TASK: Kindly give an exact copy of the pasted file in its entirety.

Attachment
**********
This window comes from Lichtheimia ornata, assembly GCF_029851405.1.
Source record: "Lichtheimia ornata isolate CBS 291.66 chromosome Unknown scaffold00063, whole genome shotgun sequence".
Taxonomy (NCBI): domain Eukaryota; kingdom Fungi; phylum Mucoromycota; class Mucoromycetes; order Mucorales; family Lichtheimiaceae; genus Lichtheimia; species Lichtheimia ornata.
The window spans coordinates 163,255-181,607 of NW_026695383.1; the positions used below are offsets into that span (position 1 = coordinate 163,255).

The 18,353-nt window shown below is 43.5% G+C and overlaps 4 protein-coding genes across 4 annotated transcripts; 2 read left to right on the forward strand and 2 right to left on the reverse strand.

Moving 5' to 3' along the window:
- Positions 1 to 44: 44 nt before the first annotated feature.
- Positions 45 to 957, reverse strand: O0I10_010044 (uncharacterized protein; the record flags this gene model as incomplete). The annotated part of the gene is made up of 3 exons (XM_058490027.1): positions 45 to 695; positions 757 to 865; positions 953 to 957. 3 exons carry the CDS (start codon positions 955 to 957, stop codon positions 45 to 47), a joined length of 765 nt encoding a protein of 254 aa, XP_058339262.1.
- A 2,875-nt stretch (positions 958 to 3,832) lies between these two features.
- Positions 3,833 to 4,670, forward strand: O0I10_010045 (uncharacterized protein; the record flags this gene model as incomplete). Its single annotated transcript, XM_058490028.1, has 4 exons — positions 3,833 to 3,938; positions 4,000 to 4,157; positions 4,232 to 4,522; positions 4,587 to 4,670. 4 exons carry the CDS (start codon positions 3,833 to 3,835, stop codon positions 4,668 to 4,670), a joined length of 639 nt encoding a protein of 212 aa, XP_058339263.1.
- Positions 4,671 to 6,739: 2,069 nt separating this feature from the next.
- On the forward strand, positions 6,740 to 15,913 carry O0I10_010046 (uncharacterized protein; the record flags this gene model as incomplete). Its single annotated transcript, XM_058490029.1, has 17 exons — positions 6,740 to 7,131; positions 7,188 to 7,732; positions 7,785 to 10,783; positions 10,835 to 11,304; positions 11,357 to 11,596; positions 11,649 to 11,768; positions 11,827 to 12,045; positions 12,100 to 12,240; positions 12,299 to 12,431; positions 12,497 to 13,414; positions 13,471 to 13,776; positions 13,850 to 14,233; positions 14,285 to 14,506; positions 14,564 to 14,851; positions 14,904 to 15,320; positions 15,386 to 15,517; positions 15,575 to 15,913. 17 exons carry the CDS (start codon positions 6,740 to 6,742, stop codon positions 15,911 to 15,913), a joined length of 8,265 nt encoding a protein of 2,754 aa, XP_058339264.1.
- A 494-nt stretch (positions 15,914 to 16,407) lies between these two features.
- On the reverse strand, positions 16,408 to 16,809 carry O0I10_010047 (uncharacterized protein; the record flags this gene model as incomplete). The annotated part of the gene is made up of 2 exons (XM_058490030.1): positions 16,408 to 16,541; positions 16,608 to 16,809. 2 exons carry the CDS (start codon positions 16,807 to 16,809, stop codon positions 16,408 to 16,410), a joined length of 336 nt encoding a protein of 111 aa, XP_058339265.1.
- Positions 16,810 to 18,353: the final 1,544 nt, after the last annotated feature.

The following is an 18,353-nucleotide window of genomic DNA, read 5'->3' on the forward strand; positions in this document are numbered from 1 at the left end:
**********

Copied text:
This window comes from Lichtheimia ornata, assembly GCF_029851405.1.
Source record: "Lichtheimia ornata isolate CBS 291.66 chromosome Unknown scaffold00063, whole genome shotgun sequence".
Taxonomy (NCBI): domain Eukaryota; kingdom Fungi; phylum Mucoromycota; class Mucoromycetes; order Mucorales; family Lichtheimiaceae; genus Lichtheimia; species Lichtheimia ornata.
The window spans coordinates 163,255-181,607 of NW_026695383.1; the positions used below are offsets into that span (position 1 = coordinate 163,255).

The 18,353-nt window shown below is 43.5% G+C and overlaps 4 protein-coding genes across 4 annotated transcripts; 2 read left to right on the forward strand and 2 right to left on the reverse strand.

Moving 5' to 3' along the window:
- Positions 1 to 44: 44 nt before the first annotated feature.
- Positions 45 to 957, reverse strand: O0I10_010044 (uncharacterized protein; the record flags this gene model as incomplete). The annotated part of the gene is made up of 3 exons (XM_058490027.1): positions 45 to 695; positions 757 to 865; positions 953 to 957. 3 exons carry the CDS (start codon positions 955 to 957, stop codon positions 45 to 47), a joined length of 765 nt encoding a protein of 254 aa, XP_058339262.1.
- A 2,875-nt stretch (positions 958 to 3,832) lies between these two features.
- Positions 3,833 to 4,670, forward strand: O0I10_010045 (uncharacterized protein; the record flags this gene model as incomplete). Its single annotated transcript, XM_058490028.1, has 4 exons — positions 3,833 to 3,938; positions 4,000 to 4,157; positions 4,232 to 4,522; positions 4,587 to 4,670. 4 exons carry the CDS (start codon positions 3,833 to 3,835, stop codon positions 4,668 to 4,670), a joined length of 639 nt encoding a protein of 212 aa, XP_058339263.1.
- Positions 4,671 to 6,739: 2,069 nt separating this feature from the next.
- On the forward strand, positions 6,740 to 15,913 carry O0I10_010046 (uncharacterized protein; the record flags this gene model as incomplete). Its single annotated transcript, XM_058490029.1, has 17 exons — positions 6,740 to 7,131; positions 7,188 to 7,732; positions 7,785 to 10,783; positions 10,835 to 11,304; positions 11,357 to 11,596; positions 11,649 to 11,768; positions 11,827 to 12,045; positions 12,100 to 12,240; positions 12,299 to 12,431; positions 12,497 to 13,414; positions 13,471 to 13,776; positions 13,850 to 14,233; positions 14,285 to 14,506; positions 14,564 to 14,851; positions 14,904 to 15,320; positions 15,386 to 15,517; positions 15,575 to 15,913. 17 exons carry the CDS (start codon positions 6,740 to 6,742, stop codon positions 15,911 to 15,913), a joined length of 8,265 nt encoding a protein of 2,754 aa, XP_058339264.1.
- A 494-nt stretch (positions 15,914 to 16,407) lies between these two features.
- On the reverse strand, positions 16,408 to 16,809 carry O0I10_010047 (uncharacterized protein; the record flags this gene model as incomplete). The annotated part of the gene is made up of 2 exons (XM_058490030.1): positions 16,408 to 16,541; positions 16,608 to 16,809. 2 exons carry the CDS (start codon positions 16,807 to 16,809, stop codon positions 16,408 to 16,410), a joined length of 336 nt encoding a protein of 111 aa, XP_058339265.1.
- Positions 16,810 to 18,353: the final 1,544 nt, after the last annotated feature.

The following is an 18,353-nucleotide window of genomic DNA, read 5'->3' on the forward strand; positions in this document are numbered from 1 at the left end: